Having worked with middle school students for more than 25 years, I have come to love middle school children. It is a unique time in a child’s life when significant things are happening inside, outside, and all around the child.
However, these changes can also be challenging for the families of these students. There are a few keys to remember as your child approaches middle school.
While different cultures have different expectations for adolescents, I believe that these principles are fairly universal.
Your child is going to change
A lot. The sooner you accept this, the better. At the end of puberty, he or she will be a young adult. Your child will change in just about every way you can imagine, and some you can’t. Instead of mourning these changes help them develop positive habits and attributes.
These changes may be uncomfortable for them
They may be moody, irritable, and volatile. You don’t need to accept bad behavior or rudeness, but realize that the root cause of these bad behaviors is a major flood of hormones that is coursing through your child’s body. A secondary cause is the fact that they feel their world is changing.
Your child will care more about what his or her peers think and less about what you think
This is natural, so don’t be hurt or offended. Your child still loves you — sometimes, it may seem very deep down. For a time, one of her primary motivations will be to get status with her peers. This may seem almost all-consuming at times; impacting everything from the way he dresses, and talks, to his movie and music choices. This is normal.
Your child will probably be more focused on getting by socially than on anything else — including school work
Understand that your child will probably have less desire to work hard in school. There are exceptions. Yet, even very good students sometime experience a decline in their academic performance.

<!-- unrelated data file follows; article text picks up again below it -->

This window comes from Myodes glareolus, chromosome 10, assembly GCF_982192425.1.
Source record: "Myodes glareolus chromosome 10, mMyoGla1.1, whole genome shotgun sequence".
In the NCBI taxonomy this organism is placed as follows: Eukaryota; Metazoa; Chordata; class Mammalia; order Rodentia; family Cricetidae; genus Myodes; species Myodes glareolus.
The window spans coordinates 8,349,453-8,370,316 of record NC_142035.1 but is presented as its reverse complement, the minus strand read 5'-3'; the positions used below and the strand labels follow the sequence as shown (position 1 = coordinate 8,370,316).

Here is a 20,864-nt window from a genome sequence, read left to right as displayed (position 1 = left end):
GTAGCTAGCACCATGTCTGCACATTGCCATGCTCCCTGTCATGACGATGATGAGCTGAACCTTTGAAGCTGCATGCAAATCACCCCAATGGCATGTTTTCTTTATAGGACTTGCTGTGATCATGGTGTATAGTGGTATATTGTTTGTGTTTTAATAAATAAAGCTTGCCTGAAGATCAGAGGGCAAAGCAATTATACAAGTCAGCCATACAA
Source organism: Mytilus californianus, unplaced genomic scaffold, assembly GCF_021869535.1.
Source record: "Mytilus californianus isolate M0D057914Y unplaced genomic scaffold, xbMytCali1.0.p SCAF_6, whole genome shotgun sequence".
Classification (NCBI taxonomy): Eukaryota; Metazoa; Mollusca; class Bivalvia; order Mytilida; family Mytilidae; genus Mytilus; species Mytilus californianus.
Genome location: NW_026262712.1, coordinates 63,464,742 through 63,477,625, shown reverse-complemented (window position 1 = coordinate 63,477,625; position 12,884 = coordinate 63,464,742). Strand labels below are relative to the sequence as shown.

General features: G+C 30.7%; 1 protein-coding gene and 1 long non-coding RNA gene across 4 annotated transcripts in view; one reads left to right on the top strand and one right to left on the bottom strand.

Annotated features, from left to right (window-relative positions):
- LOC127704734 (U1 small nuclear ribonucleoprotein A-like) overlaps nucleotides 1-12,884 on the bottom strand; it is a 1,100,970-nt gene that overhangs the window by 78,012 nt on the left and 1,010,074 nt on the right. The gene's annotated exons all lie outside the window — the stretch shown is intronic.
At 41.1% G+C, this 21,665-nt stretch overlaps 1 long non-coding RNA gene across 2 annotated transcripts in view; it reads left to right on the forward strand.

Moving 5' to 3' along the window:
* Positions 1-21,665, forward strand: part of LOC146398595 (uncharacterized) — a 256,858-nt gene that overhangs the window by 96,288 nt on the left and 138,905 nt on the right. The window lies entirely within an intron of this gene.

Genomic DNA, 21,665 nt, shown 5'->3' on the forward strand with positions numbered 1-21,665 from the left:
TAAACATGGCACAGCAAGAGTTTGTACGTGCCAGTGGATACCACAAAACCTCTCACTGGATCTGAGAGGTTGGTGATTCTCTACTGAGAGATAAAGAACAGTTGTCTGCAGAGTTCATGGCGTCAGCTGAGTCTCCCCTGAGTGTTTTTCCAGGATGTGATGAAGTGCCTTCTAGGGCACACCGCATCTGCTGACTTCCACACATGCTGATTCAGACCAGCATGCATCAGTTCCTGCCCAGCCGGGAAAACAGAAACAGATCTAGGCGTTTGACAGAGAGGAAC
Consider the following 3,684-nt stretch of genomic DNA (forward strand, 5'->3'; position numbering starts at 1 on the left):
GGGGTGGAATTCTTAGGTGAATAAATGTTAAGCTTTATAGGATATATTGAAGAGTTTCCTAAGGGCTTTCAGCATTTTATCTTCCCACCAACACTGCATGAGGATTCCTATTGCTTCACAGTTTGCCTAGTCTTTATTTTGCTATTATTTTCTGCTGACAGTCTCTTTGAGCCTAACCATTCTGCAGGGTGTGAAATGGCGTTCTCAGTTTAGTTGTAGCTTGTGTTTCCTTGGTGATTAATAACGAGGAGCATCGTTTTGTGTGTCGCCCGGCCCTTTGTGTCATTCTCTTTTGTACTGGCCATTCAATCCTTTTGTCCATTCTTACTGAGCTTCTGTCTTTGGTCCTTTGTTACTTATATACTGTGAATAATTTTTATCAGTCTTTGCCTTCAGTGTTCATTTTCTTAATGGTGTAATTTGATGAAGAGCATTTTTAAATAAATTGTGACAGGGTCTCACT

Your child will push every limit
Set clear limits for your child. Then, hold to those limits. Be careful and thoughtful, though. Realize that there may be conflict over the limits. However, realize that these limits will provide stability and predictability for your child during these uncertain years.
Preserve the relationship
Sometimes it is better to bend on something than to damage the relationship. Allowing your child to see you compromise and be reasonable will be powerful. Sometimes it is better to give in and remove conflict than continue to fight. Each parent has to decide when it’s appropriate to push and when it’s important to retreat. When your child’s adolescence ends, he or she will have outgrown a lot of these problems. Your relationship will be whatever you have built during these years.
Show love in ways that your child understands, even if you don’t
Find something to do with your child that your child enjoys doing.
Realize that this time will end
Like other periods in your child’s life, this will end. Once it ends, your child will have become a young adult. With young adulthood will come greater autonomy and potentially very few years left at home. Even though these can be tempestuous years, it’s important to cherish them and embrace the unique opportunities that come.
Braden Bell has a Ph.D. in Educational Theatre from New York University. He and have wife have five children of their own. Braden has worked with middle school-aged children in a variety of contexts for over 25 years. He currently teaches theater and choir in a middle school in Tennessee.